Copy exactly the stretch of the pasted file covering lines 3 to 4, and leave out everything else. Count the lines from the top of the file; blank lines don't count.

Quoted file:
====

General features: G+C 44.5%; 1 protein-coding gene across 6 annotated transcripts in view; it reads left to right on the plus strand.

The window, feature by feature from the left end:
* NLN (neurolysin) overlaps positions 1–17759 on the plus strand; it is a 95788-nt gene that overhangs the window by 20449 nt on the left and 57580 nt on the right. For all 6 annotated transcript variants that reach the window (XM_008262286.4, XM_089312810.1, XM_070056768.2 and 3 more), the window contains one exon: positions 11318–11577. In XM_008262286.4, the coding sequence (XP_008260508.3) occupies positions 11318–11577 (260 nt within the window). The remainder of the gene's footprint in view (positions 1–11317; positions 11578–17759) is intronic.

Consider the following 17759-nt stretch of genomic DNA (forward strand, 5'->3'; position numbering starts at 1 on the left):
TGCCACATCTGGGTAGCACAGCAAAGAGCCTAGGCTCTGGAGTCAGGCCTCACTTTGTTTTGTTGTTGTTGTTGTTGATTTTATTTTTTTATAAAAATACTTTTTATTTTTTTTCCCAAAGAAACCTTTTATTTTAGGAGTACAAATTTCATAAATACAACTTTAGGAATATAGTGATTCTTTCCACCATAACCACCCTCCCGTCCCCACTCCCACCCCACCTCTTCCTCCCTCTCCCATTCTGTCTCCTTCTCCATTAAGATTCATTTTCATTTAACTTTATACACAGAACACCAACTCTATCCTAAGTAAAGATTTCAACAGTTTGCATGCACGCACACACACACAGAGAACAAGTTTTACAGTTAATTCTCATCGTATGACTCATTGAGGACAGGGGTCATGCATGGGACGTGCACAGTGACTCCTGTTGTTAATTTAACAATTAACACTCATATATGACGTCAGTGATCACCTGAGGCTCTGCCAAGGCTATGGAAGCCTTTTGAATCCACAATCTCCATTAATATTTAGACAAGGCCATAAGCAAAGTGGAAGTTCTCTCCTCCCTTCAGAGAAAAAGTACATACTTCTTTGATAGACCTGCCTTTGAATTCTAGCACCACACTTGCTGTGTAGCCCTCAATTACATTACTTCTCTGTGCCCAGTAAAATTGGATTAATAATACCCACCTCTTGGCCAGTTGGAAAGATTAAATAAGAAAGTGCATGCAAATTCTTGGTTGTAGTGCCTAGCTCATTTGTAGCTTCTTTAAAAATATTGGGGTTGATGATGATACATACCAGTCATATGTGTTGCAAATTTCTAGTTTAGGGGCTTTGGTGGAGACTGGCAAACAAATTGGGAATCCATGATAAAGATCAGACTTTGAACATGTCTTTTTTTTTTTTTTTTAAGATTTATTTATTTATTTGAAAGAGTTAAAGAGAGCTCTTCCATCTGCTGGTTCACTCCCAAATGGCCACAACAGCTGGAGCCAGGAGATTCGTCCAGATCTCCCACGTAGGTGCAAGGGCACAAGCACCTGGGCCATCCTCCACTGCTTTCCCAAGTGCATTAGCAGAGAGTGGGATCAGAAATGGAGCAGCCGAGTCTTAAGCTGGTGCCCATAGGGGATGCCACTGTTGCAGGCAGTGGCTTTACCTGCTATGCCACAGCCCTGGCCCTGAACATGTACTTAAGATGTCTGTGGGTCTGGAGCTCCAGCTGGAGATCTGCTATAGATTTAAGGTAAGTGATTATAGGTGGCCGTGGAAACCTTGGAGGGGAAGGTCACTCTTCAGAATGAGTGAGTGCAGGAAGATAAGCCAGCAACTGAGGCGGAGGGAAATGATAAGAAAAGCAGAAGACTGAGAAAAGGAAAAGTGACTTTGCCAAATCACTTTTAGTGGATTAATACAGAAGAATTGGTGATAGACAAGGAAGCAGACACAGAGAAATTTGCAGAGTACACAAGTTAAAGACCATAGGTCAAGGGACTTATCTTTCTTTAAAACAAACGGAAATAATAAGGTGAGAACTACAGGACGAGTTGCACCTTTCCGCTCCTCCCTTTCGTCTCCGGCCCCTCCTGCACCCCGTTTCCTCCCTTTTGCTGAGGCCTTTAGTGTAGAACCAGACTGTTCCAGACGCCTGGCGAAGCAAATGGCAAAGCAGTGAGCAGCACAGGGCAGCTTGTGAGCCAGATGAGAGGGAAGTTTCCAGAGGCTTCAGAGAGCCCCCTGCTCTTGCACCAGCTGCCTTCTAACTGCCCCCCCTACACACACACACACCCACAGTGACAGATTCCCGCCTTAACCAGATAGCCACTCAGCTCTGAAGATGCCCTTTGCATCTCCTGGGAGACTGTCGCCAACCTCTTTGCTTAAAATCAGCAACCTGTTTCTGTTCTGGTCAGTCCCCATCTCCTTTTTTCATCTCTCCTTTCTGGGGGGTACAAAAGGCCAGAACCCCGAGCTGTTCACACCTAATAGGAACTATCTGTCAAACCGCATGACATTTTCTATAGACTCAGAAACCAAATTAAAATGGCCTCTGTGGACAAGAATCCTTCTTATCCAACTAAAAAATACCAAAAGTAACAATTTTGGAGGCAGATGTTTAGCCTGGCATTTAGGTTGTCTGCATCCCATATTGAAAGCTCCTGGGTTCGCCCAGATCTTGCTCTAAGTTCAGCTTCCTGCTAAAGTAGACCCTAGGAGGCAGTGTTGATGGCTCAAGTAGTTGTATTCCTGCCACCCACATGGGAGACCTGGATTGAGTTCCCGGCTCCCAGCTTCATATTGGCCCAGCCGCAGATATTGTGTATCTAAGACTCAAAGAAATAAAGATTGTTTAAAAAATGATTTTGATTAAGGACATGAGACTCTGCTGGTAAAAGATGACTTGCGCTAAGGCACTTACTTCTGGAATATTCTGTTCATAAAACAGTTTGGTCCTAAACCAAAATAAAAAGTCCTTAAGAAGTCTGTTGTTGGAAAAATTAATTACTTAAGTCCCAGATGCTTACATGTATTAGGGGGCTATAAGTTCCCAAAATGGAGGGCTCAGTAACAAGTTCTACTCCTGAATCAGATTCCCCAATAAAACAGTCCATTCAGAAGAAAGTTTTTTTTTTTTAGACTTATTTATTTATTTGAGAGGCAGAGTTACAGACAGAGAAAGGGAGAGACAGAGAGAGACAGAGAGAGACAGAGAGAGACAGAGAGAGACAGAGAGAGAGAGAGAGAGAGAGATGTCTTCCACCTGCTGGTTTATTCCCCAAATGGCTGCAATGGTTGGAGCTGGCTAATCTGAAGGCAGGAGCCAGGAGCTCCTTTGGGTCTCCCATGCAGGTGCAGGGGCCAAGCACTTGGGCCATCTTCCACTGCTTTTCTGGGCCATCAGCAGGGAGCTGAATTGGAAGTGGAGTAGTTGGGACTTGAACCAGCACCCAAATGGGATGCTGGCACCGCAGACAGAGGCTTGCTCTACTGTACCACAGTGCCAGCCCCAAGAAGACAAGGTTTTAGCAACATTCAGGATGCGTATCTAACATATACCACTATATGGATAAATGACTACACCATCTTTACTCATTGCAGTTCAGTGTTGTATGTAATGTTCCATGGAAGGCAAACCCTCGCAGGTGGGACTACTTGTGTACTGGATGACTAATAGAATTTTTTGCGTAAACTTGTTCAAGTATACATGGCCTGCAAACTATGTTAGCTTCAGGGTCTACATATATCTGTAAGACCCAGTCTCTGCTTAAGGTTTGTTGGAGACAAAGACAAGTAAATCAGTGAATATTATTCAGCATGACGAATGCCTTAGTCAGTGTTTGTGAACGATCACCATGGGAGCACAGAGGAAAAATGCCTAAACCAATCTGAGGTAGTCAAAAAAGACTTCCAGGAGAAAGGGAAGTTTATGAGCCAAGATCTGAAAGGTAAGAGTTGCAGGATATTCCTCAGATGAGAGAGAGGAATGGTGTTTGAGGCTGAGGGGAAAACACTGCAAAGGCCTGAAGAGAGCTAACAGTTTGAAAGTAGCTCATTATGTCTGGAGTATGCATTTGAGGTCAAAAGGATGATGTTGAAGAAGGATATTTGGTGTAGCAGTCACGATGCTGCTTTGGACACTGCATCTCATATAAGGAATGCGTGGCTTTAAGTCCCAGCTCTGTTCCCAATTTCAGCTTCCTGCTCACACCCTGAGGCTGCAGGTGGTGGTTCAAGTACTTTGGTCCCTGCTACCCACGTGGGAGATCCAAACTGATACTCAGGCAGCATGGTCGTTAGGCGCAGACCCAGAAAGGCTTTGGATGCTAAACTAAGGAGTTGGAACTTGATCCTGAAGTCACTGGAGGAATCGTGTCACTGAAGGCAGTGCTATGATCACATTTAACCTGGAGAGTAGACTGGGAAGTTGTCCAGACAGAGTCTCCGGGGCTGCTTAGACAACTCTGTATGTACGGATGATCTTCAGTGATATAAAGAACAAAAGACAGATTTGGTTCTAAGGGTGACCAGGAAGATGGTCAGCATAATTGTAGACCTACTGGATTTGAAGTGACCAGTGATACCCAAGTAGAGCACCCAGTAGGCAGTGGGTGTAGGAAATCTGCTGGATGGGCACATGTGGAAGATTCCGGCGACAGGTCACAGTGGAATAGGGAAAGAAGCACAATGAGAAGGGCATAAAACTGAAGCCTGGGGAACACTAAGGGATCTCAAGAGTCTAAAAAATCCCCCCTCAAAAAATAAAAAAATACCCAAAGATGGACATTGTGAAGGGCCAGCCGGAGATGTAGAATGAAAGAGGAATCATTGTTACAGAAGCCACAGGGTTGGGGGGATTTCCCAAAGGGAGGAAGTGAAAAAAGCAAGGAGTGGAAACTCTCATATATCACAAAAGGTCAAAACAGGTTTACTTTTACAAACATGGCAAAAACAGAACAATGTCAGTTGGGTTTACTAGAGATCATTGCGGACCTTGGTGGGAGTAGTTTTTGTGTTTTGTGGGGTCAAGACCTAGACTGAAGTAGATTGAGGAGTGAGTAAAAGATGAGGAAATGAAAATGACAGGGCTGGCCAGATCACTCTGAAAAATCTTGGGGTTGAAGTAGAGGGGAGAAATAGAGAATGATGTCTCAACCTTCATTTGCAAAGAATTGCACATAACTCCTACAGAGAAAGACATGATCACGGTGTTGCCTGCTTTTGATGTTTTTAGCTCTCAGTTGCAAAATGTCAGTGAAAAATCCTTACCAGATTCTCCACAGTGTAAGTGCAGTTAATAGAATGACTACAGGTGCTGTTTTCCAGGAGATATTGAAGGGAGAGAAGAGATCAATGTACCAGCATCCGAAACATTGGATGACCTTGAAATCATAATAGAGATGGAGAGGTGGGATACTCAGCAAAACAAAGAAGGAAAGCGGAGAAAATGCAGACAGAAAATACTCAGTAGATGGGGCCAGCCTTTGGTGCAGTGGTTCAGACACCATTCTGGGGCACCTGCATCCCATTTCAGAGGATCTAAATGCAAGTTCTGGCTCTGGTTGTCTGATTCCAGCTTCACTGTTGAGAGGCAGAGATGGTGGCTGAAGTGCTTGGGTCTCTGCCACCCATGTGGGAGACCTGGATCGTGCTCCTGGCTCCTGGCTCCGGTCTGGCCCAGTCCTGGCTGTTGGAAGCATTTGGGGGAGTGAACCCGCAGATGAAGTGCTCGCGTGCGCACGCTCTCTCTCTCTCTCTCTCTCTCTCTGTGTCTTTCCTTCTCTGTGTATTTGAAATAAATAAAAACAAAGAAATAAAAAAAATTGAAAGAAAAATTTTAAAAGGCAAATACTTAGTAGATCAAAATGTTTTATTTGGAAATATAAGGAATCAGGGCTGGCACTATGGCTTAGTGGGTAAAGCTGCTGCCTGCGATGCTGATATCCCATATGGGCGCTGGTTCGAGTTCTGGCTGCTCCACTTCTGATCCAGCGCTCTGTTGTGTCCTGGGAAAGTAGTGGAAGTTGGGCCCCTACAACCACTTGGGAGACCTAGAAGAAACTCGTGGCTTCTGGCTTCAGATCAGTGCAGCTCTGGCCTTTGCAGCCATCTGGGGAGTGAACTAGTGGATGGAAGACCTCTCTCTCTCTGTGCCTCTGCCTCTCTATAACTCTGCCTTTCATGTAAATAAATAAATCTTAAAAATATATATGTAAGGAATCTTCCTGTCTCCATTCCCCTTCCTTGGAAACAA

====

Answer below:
* NLN (neurolysin) overlaps positions 1–17759 on the plus strand; it is a 95788-nt gene that overhangs the window by 20449 nt on the left and 57580 nt on the right. For all 6 annotated transcript variants that reach the window (XM_008262286.4, XM_089312810.1, XM_070056768.2 and 3 more), the window contains one exon: positions 11318–11577. In XM_008262286.4, the coding sequence (XP_008260508.3) occupies positions 11318–11577 (260 nt within the window). The remainder of the gene's footprint in view (positions 1–11317; positions 11578–17759) is intronic.

Consider the following 17759-nt stretch of genomic DNA (forward strand, 5'->3'; position numbering starts at 1 on the left):